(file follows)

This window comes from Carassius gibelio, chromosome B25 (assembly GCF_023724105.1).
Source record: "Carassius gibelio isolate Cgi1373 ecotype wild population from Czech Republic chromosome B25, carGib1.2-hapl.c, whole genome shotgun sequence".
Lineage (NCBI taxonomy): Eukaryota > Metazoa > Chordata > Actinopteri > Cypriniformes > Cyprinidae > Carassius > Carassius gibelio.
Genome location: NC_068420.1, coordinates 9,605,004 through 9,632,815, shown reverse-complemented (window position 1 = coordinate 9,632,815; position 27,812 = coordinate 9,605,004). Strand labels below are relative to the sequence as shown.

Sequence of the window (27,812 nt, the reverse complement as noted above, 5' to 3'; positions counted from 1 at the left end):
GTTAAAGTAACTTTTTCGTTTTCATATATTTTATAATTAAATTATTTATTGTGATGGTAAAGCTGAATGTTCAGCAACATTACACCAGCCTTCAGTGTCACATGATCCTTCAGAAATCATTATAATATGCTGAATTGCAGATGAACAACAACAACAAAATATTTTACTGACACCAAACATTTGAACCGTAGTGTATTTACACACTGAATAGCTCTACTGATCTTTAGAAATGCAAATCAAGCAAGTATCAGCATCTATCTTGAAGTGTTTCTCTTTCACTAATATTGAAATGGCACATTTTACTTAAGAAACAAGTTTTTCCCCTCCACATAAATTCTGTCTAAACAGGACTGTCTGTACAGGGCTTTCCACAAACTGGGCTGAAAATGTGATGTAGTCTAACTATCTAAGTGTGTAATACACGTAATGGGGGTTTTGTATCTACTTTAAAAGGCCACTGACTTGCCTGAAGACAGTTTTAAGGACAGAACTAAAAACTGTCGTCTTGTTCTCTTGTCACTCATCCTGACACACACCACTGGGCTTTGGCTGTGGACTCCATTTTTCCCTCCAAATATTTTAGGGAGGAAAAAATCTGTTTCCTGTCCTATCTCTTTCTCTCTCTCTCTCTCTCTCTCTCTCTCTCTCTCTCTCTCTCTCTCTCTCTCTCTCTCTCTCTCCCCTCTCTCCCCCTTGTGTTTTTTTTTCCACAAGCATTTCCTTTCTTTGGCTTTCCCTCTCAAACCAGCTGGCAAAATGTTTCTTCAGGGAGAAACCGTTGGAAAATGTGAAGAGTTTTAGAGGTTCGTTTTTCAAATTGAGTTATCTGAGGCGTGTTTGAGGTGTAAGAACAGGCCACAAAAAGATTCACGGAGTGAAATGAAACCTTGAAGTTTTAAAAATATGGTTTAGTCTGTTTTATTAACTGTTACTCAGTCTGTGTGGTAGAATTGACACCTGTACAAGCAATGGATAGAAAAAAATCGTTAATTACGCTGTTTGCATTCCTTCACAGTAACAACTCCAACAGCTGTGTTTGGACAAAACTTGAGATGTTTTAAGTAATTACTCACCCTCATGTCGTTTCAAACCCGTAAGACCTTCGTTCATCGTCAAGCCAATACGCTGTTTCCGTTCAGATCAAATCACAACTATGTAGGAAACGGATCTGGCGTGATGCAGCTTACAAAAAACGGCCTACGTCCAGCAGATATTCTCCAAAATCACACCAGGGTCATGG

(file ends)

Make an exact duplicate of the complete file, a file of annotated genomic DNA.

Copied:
This window comes from Carassius gibelio, chromosome B25 (assembly GCF_023724105.1).
Source record: "Carassius gibelio isolate Cgi1373 ecotype wild population from Czech Republic chromosome B25, carGib1.2-hapl.c, whole genome shotgun sequence".
Lineage (NCBI taxonomy): Eukaryota > Metazoa > Chordata > Actinopteri > Cypriniformes > Cyprinidae > Carassius > Carassius gibelio.
Genome location: NC_068420.1, coordinates 9,605,004 through 9,632,815, shown reverse-complemented (window position 1 = coordinate 9,632,815; position 27,812 = coordinate 9,605,004). Strand labels below are relative to the sequence as shown.

Sequence of the window (27,812 nt, the reverse complement as noted above, 5' to 3'; positions counted from 1 at the left end):
GTTAAAGTAACTTTTTCGTTTTCATATATTTTATAATTAAATTATTTATTGTGATGGTAAAGCTGAATGTTCAGCAACATTACACCAGCCTTCAGTGTCACATGATCCTTCAGAAATCATTATAATATGCTGAATTGCAGATGAACAACAACAACAAAATATTTTACTGACACCAAACATTTGAACCGTAGTGTATTTACACACTGAATAGCTCTACTGATCTTTAGAAATGCAAATCAAGCAAGTATCAGCATCTATCTTGAAGTGTTTCTCTTTCACTAATATTGAAATGGCACATTTTACTTAAGAAACAAGTTTTTCCCCTCCACATAAATTCTGTCTAAACAGGACTGTCTGTACAGGGCTTTCCACAAACTGGGCTGAAAATGTGATGTAGTCTAACTATCTAAGTGTGTAATACACGTAATGGGGGTTTTGTATCTACTTTAAAAGGCCACTGACTTGCCTGAAGACAGTTTTAAGGACAGAACTAAAAACTGTCGTCTTGTTCTCTTGTCACTCATCCTGACACACACCACTGGGCTTTGGCTGTGGACTCCATTTTTCCCTCCAAATATTTTAGGGAGGAAAAAATCTGTTTCCTGTCCTATCTCTTTCTCTCTCTCTCTCTCTCTCTCTCTCTCTCTCTCTCTCTCTCTCTCTCTCTCTCTCTCTCTCTCCCCTCTCTCCCCCTTGTGTTTTTTTTTCCACAAGCATTTCCTTTCTTTGGCTTTCCCTCTCAAACCAGCTGGCAAAATGTTTCTTCAGGGAGAAACCGTTGGAAAATGTGAAGAGTTTTAGAGGTTCGTTTTTCAAATTGAGTTATCTGAGGCGTGTTTGAGGTGTAAGAACAGGCCACAAAAAGATTCACGGAGTGAAATGAAACCTTGAAGTTTTAAAAATATGGTTTAGTCTGTTTTATTAACTGTTACTCAGTCTGTGTGGTAGAATTGACACCTGTACAAGCAATGGATAGAAAAAAATCGTTAATTACGCTGTTTGCATTCCTTCACAGTAACAACTCCAACAGCTGTGTTTGGACAAAACTTGAGATGTTTTAAGTAATTACTCACCCTCATGTCGTTTCAAACCCGTAAGACCTTCGTTCATCGTCAAGCCAATACGCTGTTTCCGTTCAGATCAAATCACAACTATGTAGGAAACGGATCTGGCGTGATGCAGCTTACAAAAAACGGCCTACGTCCAGCAGATATTCTCCAAAATCACACCAGGGTCATGG